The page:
The dark ’n’ stormy is the most elemental of cocktails. It contains precisely two ingredients — Gosling’s Black Seal Rum and ginger beer, a lime garnish being entirely optional. The dark ’n’ stormy is a rarity in the cocktail world in that it is a trademarked drink that must contain Gosling’s. Because other rums are often substituted in its place Gosling's reportedly vigorously enforces their trademark.
Gosling’s is an unusual rum. It's made from both pot stills and continuous stills and is aged in charred American oak barrels. The result is a dark, syrupy, and smoky rum that taste like no other. The recipe dates back to 1806 and was originally called "Old Rum," but it was popularly called "black seal" because the bottles where dipped in black sealing wax. The black seal moniker and corresponding juggling seal logo where adopted in 1950 according to company a spokesman.
If you define a cocktail as a mixed drink the traditional method of dark ’n’ stormy preparation might not even qualify. The bartender pours the ginger beer (the stormy part) over ice in a highball glass and then floats the rum (the dark part) on the top. A cool effect, but it does require the drinker to mix it themselves. Doubtlessly many a dark ’n’ stormy neophyte has enthusiastically sucked down a rather stout two ounce pour of rum before hitting the ginger beer layer.
According to Gosling's the cocktails was born in Bermuda where, at a ginger beer factory run as a subsidiary of the Royal Naval Officer’s Club, someone mixed the local rum with the local brew. The name inspired by an old fisherman who when confronted with the dark, swirling tempest of a cocktail remarked that it resembled a "cloud only a fool or a deadman would sail under." Certainly a romantic tale but probably a case of good marketing. In any event the dark ’n’ stormy became the official drink of Bermuda.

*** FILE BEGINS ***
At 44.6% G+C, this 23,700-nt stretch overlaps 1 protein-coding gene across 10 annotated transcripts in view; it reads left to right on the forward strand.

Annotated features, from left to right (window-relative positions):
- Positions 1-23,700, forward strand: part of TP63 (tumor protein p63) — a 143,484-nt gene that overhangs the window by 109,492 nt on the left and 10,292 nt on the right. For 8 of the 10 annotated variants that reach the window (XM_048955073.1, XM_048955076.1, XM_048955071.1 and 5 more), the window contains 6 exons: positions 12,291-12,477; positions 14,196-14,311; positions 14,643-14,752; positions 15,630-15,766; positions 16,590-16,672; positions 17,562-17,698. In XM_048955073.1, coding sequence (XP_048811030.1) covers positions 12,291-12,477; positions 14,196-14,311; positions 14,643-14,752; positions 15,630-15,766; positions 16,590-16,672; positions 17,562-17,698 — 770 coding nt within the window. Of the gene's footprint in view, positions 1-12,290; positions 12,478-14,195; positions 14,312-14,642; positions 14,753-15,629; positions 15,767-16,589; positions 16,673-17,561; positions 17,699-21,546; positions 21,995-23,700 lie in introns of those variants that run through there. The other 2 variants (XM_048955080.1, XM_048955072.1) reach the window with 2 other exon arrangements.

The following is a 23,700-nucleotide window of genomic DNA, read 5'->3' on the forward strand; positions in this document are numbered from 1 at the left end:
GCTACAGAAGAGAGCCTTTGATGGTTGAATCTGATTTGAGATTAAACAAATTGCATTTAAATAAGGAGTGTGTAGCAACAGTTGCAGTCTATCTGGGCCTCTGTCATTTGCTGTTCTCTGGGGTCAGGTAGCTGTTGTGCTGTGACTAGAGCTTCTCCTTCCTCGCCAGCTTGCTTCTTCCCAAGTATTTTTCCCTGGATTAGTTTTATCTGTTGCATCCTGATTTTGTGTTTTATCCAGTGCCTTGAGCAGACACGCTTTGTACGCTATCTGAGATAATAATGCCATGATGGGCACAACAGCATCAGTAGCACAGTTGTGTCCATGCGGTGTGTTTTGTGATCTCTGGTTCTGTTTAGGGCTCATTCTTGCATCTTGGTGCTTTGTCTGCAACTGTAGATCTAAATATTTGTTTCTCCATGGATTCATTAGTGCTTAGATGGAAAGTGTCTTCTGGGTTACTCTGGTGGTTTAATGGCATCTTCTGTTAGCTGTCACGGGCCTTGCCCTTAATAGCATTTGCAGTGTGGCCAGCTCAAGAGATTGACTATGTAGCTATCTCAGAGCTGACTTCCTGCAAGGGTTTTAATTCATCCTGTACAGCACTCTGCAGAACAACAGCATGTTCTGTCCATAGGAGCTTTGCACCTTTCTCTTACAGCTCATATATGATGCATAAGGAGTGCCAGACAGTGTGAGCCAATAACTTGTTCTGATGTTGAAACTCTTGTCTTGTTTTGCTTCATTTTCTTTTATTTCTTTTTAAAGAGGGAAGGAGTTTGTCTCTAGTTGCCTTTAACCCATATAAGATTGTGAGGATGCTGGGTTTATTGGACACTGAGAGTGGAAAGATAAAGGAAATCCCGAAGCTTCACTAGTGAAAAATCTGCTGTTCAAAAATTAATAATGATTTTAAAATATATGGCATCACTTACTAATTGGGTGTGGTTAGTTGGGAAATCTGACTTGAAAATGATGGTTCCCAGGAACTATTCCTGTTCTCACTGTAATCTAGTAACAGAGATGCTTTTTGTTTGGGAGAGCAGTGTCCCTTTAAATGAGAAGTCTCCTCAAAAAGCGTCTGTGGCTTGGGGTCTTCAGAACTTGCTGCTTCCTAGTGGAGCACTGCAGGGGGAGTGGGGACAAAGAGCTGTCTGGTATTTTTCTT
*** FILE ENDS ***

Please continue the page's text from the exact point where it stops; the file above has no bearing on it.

The traditional ginger beer used in the cocktail is Barritt’s, also a Bermudan company, although Gosling's recently started marketing their own brand of the soft drink. The trademarked recipe does not stipulate which specific brand of ginger beer is used as long as Gosling’s is present. But the use of any other rum makes the drink in the mind of Gosling’s a "fake ’n’ phoney."
Where to Find a Good Dark 'n' Stormy in New York
There are plenty of places to find a traditional dark ’n’ stormy around NYC. It is, after all, a classic cocktail that requires little skill to make. Since the rum is a known quantity the ginger beer is largely what differentiates the cocktails, plus the amount of lime juice most bartenders add. Schiller's Liquor Bar keeps things classic by using Barritt’s ginger beer. But increasingly popular these days are premium offerings from the likes of Fever Tree (used by The Butterfly and Batard), Fentiman's (used at Smith & Wollensky) and the recently release Q (used at Experimental Cocktail Club)
Substituting the fermented ginger beer for a mix of fresh ginger juice and soda is also quite in. At Eleven Madison Park head bartender James Betz combines Gosling's with ginger syrup, a ginger lime cordial, lime juice, angostura bitters, and soda water to mimic the ginger beer. Unlike a traditional dark 'n' stormy it is shaken, something that is not advisable with ginger beer! The drink is not listed on the menu but is the bartenders choice when asked for a rum beverage. At the Experimental Cocktail Club Damien Aries also adds angostura bitters along with a dash of simple syrup to his otherwise classic dark 'n' stormy, he adds the extra sugar because because the Q ginger beer he uses has very little sweetness.
As anathema as the notion may be to the Gosling's company, there are also countless variations of the cocktail using other brands of rum across the city. Bars can't legally call the drink a dark 'n' stormy, but many still do.
At Osteria Morini head bartender Allegra Lucier uses El Dorado rum in combination with freshly juiced skin-on ginger. She leaves the skin on because it makes the juice far spicier, which also lends itself to the name she has given her homepage — the dark 'n' spicy. Down at Batard bartender Candice Valettuti uses Ron Zacapa rum and over at Root and Bone Flor de Cana is used in place of Gosling's. Perhaps the most audacious interpretation is the one made by Jane Elkins at The Gander, she uses a combination of of two different sherries to mimic the Gosling's with fresh ginger juice and serves it in an old fashion glass.